Like any produce-based good, wine is the result of years of labor, individual effort, and great farming. Along its journey from vine to vin, it becomes infused with the personality and characters of its farmers and makers, and these backstories are precisely the reason that Urban Grape owners, TJ and Hadley Douglas, fell in love with wine.
“The story adds everything,” TJ says. “Other than that, wine’s just fermented grape juice.”
TJ got the wine bug during his 14 years spent at the front of restaurants, managing and tinkering with wine lists. He enjoyed providing a service and an experience to people, and missed the instant gratification of feedback from customers once he transitioned into wine distribution. The couple were appropriately in one of the world’s wine capitals, Italy, when TJ confessed to Hadley his desire to open his own shop; one that would allow him to recreate the personalised hospitality of his restaurant days in a liquor store environment.
As with many remarkable stores these days, Urban Grape is far from just a physical space that sells something. It’s an experience. The store is sexy and chic. It hosts weekly free tastings and private events. There’s modern music bumping. And most importantly, it’s stuffed to the gills with wine. But the real difference between Urban Grape and other stores is how its products are organized.
“We have what’s called a ‘Progressive Format,’” TJ says. “The wines are all arranged by whites and reds, on a scale of one to ten based on their body or their weight, light to heavy. Like skimmed milk, to semi-skimmed, whole, heavy, to heavy cream.”
Arranging the store this way, like a horizontal wine list, allows casual drinkers — a.k.a the majority of customers — to easily get in to what’s on the shelves and think with their own palates rather than get hung up on where it’s grown or the nuances of grape varietals.
And there’s no snobbery about which section of the store you enjoy shopping in. One of the goals with the store, Hadley says, was to take the intimidation out of the beverage and remove the perception that heavy bodied wines or beers are somehow more serious. “When someone walks in, our questions to them are the same,” she says. “What do you like, and what are you doing with it?”
No matter their answer or their price point, the couple want everybody to walk out with a quality bottle. “It’s absolutely vital that we’re paying attention to the lightest bodied wines just as much as the heaviest,” she says. The farmers and winemakers are, and consumers should too — and they’re just as much a part of a wine’s story as the makers, Hadley points out.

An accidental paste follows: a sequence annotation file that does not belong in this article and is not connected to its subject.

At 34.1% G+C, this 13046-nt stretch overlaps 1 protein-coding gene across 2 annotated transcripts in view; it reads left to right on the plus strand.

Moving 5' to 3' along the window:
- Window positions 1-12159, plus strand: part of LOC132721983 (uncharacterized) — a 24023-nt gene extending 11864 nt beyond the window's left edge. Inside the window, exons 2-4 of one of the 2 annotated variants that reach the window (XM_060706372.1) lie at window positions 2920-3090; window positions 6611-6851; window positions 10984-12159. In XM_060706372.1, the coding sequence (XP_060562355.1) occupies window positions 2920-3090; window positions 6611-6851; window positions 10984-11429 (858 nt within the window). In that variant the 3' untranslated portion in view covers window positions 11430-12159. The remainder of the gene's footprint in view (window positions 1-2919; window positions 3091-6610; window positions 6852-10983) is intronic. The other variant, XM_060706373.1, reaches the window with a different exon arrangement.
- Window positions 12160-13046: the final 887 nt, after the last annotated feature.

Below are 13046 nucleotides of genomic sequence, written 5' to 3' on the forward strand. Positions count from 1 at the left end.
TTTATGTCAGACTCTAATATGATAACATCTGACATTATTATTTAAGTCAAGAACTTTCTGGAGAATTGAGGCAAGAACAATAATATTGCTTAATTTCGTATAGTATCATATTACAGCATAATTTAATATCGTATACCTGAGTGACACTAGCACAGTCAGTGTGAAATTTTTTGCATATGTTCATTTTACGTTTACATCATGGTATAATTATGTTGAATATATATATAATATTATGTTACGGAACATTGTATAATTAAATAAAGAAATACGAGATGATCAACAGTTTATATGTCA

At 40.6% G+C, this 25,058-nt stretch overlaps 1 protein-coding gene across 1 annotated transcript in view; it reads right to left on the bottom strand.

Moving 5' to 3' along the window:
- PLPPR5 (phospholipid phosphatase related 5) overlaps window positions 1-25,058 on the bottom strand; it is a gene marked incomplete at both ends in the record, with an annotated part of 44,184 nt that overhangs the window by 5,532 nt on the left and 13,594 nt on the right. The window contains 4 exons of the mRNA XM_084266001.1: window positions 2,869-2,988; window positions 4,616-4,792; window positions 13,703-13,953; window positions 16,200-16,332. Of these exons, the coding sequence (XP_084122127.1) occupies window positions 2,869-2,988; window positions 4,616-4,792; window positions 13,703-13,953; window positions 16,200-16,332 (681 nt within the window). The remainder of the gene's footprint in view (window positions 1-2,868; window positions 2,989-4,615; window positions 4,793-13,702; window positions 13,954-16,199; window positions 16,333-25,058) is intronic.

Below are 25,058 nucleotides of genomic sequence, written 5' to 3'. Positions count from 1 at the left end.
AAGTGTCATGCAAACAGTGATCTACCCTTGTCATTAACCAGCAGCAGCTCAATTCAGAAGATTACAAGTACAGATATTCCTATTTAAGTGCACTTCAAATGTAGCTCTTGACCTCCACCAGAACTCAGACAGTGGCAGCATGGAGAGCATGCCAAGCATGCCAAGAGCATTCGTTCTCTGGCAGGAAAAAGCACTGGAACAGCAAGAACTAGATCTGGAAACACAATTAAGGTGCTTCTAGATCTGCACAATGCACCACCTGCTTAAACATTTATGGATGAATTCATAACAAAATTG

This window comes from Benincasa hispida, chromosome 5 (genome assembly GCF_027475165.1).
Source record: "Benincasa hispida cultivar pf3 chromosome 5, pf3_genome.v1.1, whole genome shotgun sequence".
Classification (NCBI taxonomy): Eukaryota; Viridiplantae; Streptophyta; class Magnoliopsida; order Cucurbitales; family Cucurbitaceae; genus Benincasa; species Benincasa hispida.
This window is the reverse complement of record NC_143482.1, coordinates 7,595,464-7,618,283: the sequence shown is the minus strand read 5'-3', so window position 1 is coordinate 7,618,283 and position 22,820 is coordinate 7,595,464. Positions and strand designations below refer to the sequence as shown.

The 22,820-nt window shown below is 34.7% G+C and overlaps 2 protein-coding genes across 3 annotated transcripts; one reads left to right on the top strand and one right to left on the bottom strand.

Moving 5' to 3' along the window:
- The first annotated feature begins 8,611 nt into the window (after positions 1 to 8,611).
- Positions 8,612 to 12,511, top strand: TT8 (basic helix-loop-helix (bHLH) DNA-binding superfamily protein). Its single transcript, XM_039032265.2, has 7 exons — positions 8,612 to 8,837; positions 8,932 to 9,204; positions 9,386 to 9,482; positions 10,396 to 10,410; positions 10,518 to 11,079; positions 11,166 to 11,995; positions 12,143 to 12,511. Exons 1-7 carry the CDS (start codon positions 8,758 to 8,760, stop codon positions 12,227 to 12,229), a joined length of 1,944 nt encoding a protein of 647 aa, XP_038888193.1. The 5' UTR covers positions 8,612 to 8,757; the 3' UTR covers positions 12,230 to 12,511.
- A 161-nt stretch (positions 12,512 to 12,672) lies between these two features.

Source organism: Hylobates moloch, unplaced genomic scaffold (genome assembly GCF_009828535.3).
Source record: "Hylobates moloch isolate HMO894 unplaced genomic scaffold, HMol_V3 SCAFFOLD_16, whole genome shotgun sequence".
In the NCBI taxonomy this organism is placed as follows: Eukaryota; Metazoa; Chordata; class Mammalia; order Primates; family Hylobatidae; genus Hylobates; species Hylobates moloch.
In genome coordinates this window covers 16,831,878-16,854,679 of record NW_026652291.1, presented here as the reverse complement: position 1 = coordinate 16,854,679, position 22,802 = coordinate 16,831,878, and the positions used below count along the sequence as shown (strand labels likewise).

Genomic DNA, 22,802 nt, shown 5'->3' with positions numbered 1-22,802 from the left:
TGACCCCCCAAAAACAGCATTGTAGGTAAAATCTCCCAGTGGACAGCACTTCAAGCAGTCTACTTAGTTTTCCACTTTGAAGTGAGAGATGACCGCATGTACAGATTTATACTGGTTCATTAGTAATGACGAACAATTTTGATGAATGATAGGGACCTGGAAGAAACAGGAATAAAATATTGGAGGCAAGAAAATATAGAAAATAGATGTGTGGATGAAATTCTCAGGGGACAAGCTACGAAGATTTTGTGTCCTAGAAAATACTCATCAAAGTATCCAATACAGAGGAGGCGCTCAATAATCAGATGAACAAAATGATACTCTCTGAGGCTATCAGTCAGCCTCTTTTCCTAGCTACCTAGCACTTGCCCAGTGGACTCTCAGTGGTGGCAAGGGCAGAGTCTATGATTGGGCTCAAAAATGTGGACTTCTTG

TJ’s love for wine comes from how it’s made, where it’s made, and what the farmer is trying to say with it. He keeps detailed notes on his phone about each of the around 800 bottles that live on the shelves. But for Hadley and most consumers, the best part of buying a bottle is the memory they get to make with it.
“I’d say we’re selling the story rather than the cépage,” TJ says. When you put wine in relatable terms people can understand, like warmth and sunshine versus cosy and wooly, as opposed to going into the specifics of what a bottle contains, it’s demystifying. The whole store becomes accessible, and the world of wine opens up.
Which is why the couple have written a book. “It’s all about stripping the intimidation of wine,” Hadley says. Like the store, it emphasizes the importance of just trying different wines, exploring your likes and dislikes, and has release as of early November, just in time for the holiday season. It pairs nicely with a bottle or two for a gift.
The best part of the job, Hadley says, is watching as customers’ tastes widen, palates grow, and they begin to appreciate all kinds of wine.
Because it means they’re having more interesting experiences, and being part of better stories too, even if they’re only playing a small part. But it’s arguably the best part, because they get to finish the bottle.
Yelp connects people to great local businesses, and in our Boston Born series, we’re sharing the stories behind some of the highest-rated, locally-owned biz in and around the city. Features researched, written and photographed by Lloyd Mallison. To read what Yelpers have to say about the featured biz, download the Yelp app.